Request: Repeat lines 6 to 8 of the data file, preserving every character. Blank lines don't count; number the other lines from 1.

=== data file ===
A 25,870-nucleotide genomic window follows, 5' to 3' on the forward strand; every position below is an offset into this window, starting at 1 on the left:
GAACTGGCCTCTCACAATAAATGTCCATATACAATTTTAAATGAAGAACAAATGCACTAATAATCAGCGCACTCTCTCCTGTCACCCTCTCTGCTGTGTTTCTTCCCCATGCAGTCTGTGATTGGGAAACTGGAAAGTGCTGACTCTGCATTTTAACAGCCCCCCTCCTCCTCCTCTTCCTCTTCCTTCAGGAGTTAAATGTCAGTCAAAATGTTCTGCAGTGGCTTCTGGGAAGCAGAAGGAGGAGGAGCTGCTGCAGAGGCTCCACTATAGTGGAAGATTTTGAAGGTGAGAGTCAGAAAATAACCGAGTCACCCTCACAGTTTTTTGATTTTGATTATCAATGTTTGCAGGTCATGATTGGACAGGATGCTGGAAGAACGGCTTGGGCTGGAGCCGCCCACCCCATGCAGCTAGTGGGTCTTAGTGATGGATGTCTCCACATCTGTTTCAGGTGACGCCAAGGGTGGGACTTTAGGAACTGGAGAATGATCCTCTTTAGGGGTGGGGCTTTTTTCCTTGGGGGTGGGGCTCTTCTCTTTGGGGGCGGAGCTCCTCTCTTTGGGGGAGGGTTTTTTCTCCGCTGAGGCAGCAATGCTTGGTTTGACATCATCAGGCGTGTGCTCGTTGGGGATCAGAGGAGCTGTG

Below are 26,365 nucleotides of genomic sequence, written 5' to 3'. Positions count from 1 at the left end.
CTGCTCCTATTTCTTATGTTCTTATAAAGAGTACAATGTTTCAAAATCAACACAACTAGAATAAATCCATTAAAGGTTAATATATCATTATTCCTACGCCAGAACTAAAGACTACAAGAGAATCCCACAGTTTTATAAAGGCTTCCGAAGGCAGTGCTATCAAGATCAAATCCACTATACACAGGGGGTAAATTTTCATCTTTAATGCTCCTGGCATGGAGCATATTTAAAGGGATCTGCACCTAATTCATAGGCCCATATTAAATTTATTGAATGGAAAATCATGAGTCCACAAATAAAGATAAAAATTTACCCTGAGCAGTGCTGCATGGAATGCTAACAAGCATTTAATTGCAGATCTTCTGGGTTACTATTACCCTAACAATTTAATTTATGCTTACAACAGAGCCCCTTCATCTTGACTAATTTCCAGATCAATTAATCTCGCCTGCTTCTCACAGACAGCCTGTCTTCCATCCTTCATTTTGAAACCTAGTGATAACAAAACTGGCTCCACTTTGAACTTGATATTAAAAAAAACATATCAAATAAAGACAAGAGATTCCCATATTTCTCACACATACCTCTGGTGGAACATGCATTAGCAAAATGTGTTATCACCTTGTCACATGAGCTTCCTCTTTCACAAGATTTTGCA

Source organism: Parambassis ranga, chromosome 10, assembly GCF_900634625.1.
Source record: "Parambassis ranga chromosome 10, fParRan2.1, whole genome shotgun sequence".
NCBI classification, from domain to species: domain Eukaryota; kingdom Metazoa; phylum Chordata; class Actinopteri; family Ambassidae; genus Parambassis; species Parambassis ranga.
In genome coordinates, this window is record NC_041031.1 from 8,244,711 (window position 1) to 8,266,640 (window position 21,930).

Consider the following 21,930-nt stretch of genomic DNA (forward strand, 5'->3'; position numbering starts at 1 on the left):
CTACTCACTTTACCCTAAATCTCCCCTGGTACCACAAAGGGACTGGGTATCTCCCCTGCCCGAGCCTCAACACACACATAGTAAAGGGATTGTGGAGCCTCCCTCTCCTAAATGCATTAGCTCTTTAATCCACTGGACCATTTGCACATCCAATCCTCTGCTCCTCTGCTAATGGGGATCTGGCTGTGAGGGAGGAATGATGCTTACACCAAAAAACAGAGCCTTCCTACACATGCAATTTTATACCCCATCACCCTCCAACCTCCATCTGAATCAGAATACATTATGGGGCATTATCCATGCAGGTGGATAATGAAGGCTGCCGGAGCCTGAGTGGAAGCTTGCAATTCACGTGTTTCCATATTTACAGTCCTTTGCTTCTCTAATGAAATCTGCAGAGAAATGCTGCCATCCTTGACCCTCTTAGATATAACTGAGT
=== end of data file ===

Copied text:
Source record: "Parambassis ranga chromosome 10, fParRan2.1, whole genome shotgun sequence".
NCBI classification, from domain to species: domain Eukaryota; kingdom Metazoa; phylum Chordata; class Actinopteri; family Ambassidae; genus Parambassis; species Parambassis ranga.
In genome coordinates, this window is record NC_041031.1 from 8,244,711 (window position 1) to 8,266,640 (window position 21,930).